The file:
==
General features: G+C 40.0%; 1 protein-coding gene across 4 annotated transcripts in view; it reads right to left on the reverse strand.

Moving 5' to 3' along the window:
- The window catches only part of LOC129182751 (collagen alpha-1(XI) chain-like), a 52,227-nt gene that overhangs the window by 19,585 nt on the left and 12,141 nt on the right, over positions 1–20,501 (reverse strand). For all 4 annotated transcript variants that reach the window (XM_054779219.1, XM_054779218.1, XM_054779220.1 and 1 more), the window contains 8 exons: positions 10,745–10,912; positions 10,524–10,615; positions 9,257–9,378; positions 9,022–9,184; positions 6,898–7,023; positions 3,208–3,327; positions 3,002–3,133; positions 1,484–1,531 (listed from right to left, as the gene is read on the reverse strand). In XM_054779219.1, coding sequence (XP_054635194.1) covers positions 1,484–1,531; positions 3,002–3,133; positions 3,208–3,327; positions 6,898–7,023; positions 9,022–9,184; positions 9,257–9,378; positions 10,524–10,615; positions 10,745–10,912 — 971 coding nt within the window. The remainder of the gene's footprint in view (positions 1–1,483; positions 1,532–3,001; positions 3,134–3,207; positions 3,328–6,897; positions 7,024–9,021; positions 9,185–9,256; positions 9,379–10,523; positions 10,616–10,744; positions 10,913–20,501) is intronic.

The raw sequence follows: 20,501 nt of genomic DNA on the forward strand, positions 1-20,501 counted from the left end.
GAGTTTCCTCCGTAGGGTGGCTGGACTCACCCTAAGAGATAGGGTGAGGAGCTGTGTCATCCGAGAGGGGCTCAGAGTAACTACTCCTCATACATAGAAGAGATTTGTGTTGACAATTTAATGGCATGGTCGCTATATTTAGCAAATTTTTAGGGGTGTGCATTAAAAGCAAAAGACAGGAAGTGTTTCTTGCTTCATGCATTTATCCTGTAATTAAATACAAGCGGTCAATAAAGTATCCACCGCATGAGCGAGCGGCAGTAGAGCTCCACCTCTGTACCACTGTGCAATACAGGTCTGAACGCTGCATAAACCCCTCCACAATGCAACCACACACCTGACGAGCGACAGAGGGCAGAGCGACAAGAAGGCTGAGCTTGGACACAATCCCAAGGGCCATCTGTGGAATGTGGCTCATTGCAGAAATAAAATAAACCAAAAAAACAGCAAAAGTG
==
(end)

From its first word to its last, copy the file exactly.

General features: G+C 40.0%; 1 protein-coding gene across 4 annotated transcripts in view; it reads right to left on the reverse strand.

Moving 5' to 3' along the window:
- The window catches only part of LOC129182751 (collagen alpha-1(XI) chain-like), a 52,227-nt gene that overhangs the window by 19,585 nt on the left and 12,141 nt on the right, over positions 1–20,501 (reverse strand). For all 4 annotated transcript variants that reach the window (XM_054779219.1, XM_054779218.1, XM_054779220.1 and 1 more), the window contains 8 exons: positions 10,745–10,912; positions 10,524–10,615; positions 9,257–9,378; positions 9,022–9,184; positions 6,898–7,023; positions 3,208–3,327; positions 3,002–3,133; positions 1,484–1,531 (listed from right to left, as the gene is read on the reverse strand). In XM_054779219.1, coding sequence (XP_054635194.1) covers positions 1,484–1,531; positions 3,002–3,133; positions 3,208–3,327; positions 6,898–7,023; positions 9,022–9,184; positions 9,257–9,378; positions 10,524–10,615; positions 10,745–10,912 — 971 coding nt within the window. The remainder of the gene's footprint in view (positions 1–1,483; positions 1,532–3,001; positions 3,134–3,207; positions 3,328–6,897; positions 7,024–9,021; positions 9,185–9,256; positions 9,379–10,523; positions 10,616–10,744; positions 10,913–20,501) is intronic.

The raw sequence follows: 20,501 nt of genomic DNA on the forward strand, positions 1-20,501 counted from the left end.
GAGTTTCCTCCGTAGGGTGGCTGGACTCACCCTAAGAGATAGGGTGAGGAGCTGTGTCATCCGAGAGGGGCTCAGAGTAACTACTCCTCATACATAGAAGAGATTTGTGTTGACAATTTAATGGCATGGTCGCTATATTTAGCAAATTTTTAGGGGTGTGCATTAAAAGCAAAAGACAGGAAGTGTTTCTTGCTTCATGCATTTATCCTGTAATTAAATACAAGCGGTCAATAAAGTATCCACCGCATGAGCGAGCGGCAGTAGAGCTCCACCTCTGTACCACTGTGCAATACAGGTCTGAACGCTGCATAAACCCCTCCACAATGCAACCACACACCTGACGAGCGACAGAGGGCAGAGCGACAAGAAGGCTGAGCTTGGACACAATCCCAAGGGCCATCTGTGGAATGTGGCTCATTGCAGAAATAAAATAAACCAAAAAAACAGCAAAAGTG